Local Current Blog

Mike Doughty reimagines lost Elliott Smith recordings as EDM

Photo by Wendy Lynch

This week, former Soul Coughing lead singer and longtime solo artist Mike Doughty released three previously unheard Elliott Smith tracks, remixed into EDM songs.

“In 1998, Elliott recorded some a-cappella vocals for me, specifically to sample and slice-and-dice over beats,” Doughty explained on his SoundCloud page. “They sat on a cassette for 16 years. I just dug it out and completed our collaboration. To be totally clear—this kind of track is exactly what he and I intended to make.”

It’s impossible to verify that the resulting mixes are what Smith intended, of course—it’s doubtful that whatever software Doughty used to create the new tracks was even available 16 years ago, nevermind the fact that Smith had no way of knowing how the musical landscape would evolve. But what is clear is that these songs are unlike anything Smith himself released before his tragic death in October of 2003, and now, here we have it: One of the most intimate, melancholy, and revered singer-songwriters of our generation remixed into three quick-paced bangers intended for the dancefloor.

Having just watched the Grammys a few days ago, it’s hard to be surprised at developments such as these. We are living through an era of pop music that relies heavily on the “throw disparate elements in a blender” formula and chaotic attempts at overstimulation masked as entertainment. Of course Madonna is going to show up swinging a cane around while Macklemore performs “Same Love” and Queen Latifah oversees 33 simultaneous weddings. Of course Bruno Mars is going to be joined by the Red Hot Chili Peppers at this weekend’s Super Bowl. And of course Elliott Smith is getting the EDM treatment by the former lead singer of Soul Coughing.

So where does that leave us? On the plus side, we get the chance to hear three fragments pulled from Elliott Smith’s mind right around the time that he was recording “Miss Misery” for the Good Will Hunting soundtrack. In fact, traces of the song “Bottle Up and Explode!” can be heard in the first remixed song, “The Record”; it’s a similarity Doughty himself pointed out when recounting this period in the book Elliott Smith and the Big Nothing.

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But the new mixes also raise some interesting questions. We’ll never know if these resulting mixes are what Smith intended or wanted to have happen, but do they honor his legacy? Will fans be able to stomach having his notoriously tender and vulnerable voice “sliced and diced over beats,” as Doughty put it? Or is this just a tiny window into a direction Smith himself might have gone someday, had he been alive to witness electronic music’s increasing popularity and artistic evolution?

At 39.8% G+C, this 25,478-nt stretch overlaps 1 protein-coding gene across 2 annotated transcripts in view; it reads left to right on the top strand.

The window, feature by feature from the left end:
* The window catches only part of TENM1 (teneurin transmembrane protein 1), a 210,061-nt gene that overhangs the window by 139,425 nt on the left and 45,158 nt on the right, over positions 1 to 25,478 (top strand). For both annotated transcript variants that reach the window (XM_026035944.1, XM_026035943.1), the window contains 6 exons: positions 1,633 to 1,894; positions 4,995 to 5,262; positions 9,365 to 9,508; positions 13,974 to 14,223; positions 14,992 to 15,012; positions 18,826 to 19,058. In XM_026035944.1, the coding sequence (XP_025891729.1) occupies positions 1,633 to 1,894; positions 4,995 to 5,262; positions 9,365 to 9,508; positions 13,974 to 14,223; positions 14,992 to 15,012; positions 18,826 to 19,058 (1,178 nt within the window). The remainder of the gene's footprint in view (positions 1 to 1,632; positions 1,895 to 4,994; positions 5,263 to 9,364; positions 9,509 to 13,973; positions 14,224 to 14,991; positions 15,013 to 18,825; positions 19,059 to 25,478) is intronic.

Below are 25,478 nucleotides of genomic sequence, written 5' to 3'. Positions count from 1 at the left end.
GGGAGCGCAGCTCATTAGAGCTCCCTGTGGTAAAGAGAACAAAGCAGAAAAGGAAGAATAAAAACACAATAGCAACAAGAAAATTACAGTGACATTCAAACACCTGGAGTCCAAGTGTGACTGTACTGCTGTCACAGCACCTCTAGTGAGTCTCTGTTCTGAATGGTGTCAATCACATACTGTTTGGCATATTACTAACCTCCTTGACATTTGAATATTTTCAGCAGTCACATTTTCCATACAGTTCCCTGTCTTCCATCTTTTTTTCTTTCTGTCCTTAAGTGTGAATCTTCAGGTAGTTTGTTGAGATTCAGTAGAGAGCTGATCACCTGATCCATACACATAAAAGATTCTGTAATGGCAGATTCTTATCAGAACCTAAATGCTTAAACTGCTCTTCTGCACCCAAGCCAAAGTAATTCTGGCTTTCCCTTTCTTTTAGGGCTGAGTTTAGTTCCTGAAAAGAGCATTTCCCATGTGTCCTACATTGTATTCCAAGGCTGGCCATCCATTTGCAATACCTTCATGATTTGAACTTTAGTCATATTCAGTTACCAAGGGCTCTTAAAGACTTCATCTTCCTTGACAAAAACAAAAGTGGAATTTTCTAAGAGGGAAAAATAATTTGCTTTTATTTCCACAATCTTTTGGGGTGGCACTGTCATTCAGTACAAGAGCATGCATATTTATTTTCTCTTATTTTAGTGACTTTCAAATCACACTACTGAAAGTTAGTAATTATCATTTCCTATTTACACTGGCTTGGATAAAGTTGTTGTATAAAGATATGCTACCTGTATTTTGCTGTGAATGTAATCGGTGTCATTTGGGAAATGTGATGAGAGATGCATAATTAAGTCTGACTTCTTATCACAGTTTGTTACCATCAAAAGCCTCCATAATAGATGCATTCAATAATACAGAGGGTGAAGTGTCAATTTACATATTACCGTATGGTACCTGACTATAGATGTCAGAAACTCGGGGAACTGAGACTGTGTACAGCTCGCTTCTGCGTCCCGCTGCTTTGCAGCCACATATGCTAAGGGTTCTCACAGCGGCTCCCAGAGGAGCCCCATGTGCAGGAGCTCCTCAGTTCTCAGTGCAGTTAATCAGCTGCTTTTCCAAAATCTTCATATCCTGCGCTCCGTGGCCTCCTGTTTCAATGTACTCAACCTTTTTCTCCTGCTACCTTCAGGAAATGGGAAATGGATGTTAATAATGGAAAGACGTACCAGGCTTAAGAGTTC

Listen to the tracks right here—and compare “The Record” with “Bottle Up and Explode!” below.

  • Jimmy Lyback

    Hands down my favorite song writer.
    He had me at the very first moments of hearing Miss Misery. For me to fall in love with a band or musician that fast is like finding your soul mate and instantly knowing.
    Rare, beautiful, amazing and unfortunately sometimes tragic.

  • TRL


  • bob hicks

    It stinks. I like Elliott Smith’s work; never been a Mike Doughty fan and here’s another reason why.

  • Brian Wooley

    If Doughty possessed these vocals (which he clearly did) and was given Smith’s permission to use them as he saw fit (which cannot be verified), then I fail to see what’s at issue here.

    You’re free to like or dislike the result; personally, it’s not to my taste – and I say that as an appreciator of both Doughty’s and Smith’s other work. But unless you were there with Doughty and Smith in 1998, you have no way of knowing what was discussed or intended.

    And if you think Doughty has no right to trade on Smith’s “legacy”… well, remember that (unless you are in fact Elliott Smith) Doughty has at least as much claim to said legacy as you do.

    Don’t like it? Don’t listen. Not much else need be said.

  • Kat

    As a huge fan of Elliott Smith, I’m happy to see that he’s still being thought of and that people are still excited about his art. I don’t mind that his voice is being used in other works or forms of music, but I do mind when it’s done badly. And in this case, it’s really bad. Really, really bad. Doughty should release the a-capellas and see what other artists create with it.

  • toach

    Seems like such a wasted opportunity. The concept is great but the execution is just so bland. Maybe there is more to come?

  • Ben

    This reminds me so very much of the Nick Hornby novel, “Juliet, Naked.”
    Please forgive the quotes around the book title.
    For my own part in the discussion, I’ll never shirk the opportunity to hear new music, like it or hate it, especially where Elliott Smith is concerned. I would assume all of you feel the same since you did, in fact, listen to these.